Ireland triumphs! Or maybe not.
There’s a visible push to claim that Ireland’s recent experience — somewhat better-than-expected growth in the second quarter and a rise in exports — vindicates austerity policies. There was even a new article in The Financial Times recently on export growth in Ireland, trumpeting a rise in pharmaceutical exports.
According to the report, published on Sept. 29, “IDA Ireland, the state agency tasked with attracting inward investment, says Ireland hosts eight of the world’s top 10 pharmaceutical companies, 15 of the top 25 medical device companies and seven of the world’s leading technology firms.”
So, some cold water. First of all, eventual recovery after years of Depression-level unemployment is a strange definition of success. But there’s also a specifically Irish twist. Pharma accounts for a large share of Irish exports — but it makes a much smaller contribution to the Irish economy.
Partly that’s because pharma uses a lot of imported inputs, so that it has relatively low domestic content. Partly that’s because pharma is very capital-intensive, employing very few people — and the capital is foreign owned, so that the contribution to gross national product, which deducts income paid to foreigners, is smaller than the contribution to gross domestic product, which doesn’t. Indeed, Ireland is one of those countries where you really want to track G.N.P. rather than G.D.P. to get a sense of how the country is doing. The graphic on this page shows how it’s doing. Success!
To be fair, Ireland is doing a bit better than feared; it’s achieving a significant amount of “internal devaluation” via
deflation, which is leading investors to consider the possibility that it might actually avoid default.
I should also make clear that given its commitment to the euro, Ireland had to engage in some kind of austerity program, although it wouldn’t have been as draconian if not for the decision to socialize all of the banks’ debts.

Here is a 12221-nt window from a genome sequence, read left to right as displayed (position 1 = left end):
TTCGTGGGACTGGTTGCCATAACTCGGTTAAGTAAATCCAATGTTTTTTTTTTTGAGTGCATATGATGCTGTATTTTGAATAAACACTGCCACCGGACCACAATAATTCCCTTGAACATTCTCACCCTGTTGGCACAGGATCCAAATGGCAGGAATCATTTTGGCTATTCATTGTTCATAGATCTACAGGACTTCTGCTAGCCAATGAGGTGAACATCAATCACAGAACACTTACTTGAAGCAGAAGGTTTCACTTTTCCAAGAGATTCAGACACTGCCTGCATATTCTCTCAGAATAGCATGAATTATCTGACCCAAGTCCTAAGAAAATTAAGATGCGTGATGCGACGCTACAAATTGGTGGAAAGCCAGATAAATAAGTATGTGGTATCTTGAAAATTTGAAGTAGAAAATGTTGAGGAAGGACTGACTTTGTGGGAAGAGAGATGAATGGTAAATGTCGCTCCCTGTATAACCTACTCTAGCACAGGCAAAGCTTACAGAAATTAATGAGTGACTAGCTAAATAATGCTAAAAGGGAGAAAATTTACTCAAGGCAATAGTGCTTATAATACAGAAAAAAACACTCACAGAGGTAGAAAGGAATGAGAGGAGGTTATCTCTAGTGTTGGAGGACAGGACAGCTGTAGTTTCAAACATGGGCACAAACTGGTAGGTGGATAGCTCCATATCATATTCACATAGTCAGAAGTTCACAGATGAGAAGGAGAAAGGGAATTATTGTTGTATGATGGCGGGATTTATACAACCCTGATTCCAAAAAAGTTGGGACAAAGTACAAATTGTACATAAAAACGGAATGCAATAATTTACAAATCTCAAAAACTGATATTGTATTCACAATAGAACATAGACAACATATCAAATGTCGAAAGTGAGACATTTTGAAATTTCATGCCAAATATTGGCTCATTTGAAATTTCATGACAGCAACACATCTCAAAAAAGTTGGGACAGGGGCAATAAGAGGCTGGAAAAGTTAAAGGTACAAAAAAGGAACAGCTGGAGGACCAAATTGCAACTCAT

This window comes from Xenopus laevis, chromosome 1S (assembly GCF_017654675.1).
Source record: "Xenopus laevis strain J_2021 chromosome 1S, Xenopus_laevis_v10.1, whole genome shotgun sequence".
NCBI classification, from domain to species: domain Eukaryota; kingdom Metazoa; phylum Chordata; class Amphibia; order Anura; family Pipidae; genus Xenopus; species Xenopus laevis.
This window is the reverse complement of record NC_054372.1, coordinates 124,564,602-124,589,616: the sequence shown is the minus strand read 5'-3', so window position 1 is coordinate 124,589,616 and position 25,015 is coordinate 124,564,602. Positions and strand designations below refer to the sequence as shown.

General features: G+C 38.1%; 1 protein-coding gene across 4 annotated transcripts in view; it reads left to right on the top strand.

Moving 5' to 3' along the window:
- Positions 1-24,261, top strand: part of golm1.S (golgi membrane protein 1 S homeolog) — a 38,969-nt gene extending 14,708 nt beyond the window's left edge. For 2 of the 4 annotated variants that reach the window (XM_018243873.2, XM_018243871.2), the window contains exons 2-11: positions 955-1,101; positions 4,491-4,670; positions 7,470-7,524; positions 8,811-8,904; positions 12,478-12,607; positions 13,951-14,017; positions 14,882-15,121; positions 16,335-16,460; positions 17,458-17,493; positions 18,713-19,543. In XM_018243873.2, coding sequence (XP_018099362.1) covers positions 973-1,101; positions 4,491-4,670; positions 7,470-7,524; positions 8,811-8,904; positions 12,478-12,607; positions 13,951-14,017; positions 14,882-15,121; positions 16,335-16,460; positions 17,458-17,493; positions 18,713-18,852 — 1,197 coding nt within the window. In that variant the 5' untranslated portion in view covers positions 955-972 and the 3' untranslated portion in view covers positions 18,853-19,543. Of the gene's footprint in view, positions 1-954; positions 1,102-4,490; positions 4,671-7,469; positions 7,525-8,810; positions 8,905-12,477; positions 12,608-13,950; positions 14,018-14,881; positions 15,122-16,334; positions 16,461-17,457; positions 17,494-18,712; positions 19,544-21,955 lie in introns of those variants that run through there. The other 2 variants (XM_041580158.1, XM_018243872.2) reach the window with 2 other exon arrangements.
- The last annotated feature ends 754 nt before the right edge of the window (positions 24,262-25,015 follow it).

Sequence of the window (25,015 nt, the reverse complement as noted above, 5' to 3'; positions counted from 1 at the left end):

Math Is Hard, Euro Edition
It’s astonishing how many European officials and unofficial wise men insist, with a great air of wisdom, that the euro crisis was caused by failure to enforce the stability pact — that is, limits on deficits and debt.
How hard is it to look at the data and discover that Ireland and Spain appeared to be fiscal paragons on the eve of the crisis, with budget surpluses and low debt?
Yet another triumph of the Very Serious narrative over easily checked facts.
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Paul Krugman joined The New York Times in 1999 as a columnist on the Op-Ed page and continues as a professor of economics and international affairs at Princeton University. He was awarded the Nobel in economic science in 2008.
Mr Krugman is the author or editor of 20 books and more than 200 papers in professional journals and edited volumes, including "The Return of Depression Economics" (2008) and "The Conscience of a Liberal" (2007). Copyright 2011 The New York Times.